To measure your FTP, you’ll need a power meter. A power meter is a device fitted to your bike that measures your power output. To determine your FTP, warm-up for 15 to 20 minutes and complete a 20-minute time trial. Once you complete the trial, multiply your resulting average power by 0.95 to get your approximate FTP.

Calories

Let’s say your ultimate goal while cycling is to lose weight. In that case, keeping track of the number of calories you burn each ride can help you achieve your weight loss goals.

Although calories burned are one of the easiest cycling power metrics to track, it’s definitely not an exact science. Depending on the tool you use to track your calorie-burning activities, no device is perfect, and your results will always have a slight margin of error. Some tools like a smartwatch or a cycling app will estimate the number of calories you burn based on algorithms, while others use your heart rate and movement to determine how many calories you burn off. And as you continue to bike, you’ll also get more fit, which means you’ll burn fewer calories as your body becomes more efficient at burning fuel and using oxygen. When this happens, don’t get discouraged. Continue to challenge your body with more rigorous rides and routes, so things don’t get too easy.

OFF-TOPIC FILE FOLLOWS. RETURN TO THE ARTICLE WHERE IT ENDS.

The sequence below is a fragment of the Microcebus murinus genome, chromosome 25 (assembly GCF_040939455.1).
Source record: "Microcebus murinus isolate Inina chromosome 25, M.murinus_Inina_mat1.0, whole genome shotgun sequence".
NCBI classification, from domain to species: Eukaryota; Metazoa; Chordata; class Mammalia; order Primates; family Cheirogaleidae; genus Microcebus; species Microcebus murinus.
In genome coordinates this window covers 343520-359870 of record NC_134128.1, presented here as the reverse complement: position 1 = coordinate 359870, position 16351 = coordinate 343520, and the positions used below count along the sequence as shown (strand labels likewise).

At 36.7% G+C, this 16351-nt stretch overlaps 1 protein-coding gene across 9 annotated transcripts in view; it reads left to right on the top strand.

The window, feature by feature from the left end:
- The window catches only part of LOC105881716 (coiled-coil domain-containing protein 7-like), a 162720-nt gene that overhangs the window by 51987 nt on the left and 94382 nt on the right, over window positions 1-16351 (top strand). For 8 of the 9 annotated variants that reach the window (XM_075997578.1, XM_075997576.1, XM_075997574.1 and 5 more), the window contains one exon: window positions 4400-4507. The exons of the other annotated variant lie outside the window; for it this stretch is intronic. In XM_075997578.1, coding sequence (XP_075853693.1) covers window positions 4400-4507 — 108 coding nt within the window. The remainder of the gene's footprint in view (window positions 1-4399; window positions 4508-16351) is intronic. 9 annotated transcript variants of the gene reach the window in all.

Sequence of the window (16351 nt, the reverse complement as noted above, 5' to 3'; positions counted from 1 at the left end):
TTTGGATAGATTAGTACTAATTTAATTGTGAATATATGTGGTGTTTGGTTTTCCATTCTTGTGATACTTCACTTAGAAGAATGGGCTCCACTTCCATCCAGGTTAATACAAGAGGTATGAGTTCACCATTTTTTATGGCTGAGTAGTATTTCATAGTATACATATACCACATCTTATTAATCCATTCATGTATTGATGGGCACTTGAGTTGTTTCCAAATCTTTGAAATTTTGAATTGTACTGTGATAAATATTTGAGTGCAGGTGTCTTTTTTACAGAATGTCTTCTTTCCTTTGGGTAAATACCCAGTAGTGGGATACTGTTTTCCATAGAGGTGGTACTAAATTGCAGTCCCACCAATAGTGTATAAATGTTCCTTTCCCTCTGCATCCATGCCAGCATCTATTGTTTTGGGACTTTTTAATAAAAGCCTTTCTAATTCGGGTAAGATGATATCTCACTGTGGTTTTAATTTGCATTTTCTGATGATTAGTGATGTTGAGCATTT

Keep this in perspective as you compare your metrics, and try not to obsess over the numbers so much that you stop enjoying your rides. Remember that you’re making great progress with every route you complete!

Elevation

Tracking your elevation gain (or how many feet you climb throughout your ride) can help you build strength and endurance. Whether you cycle indoors or outdoors, you can increase the difficulty of any route by adding hills.

Finding hills to cycle outdoors isn’t too difficult in most places. But with Vingo, you can tackle hilly and challenging routes anywhere at any time. Completing hill challenges might not sound like the most fun way to spend an afternoon, but the workout will help you improve your riding performance.

Power

Your power is an accurate measure of the amount of effort you put forth on any particular ride. With cycling, your power is measured in watts of energy, and the more energy you can produce at your size, the better! If you’re consistently struggling to reach your wattage goals while you cycle, it might be time to rest or reassess your goals. Working with a trainer may also be helpful if you can afford it.

To measure your power on your bike, you’ll need a power meter. This type of meter will give you immediate feedback on how hard you’re working.

Key Takeaways:

Tracking these important cycling metrics will help you improve your performance on the bike, monitor your fitness trends, and achieve your cycling goals. Regardless, the most important thing is always that you have fun and enjoy the process!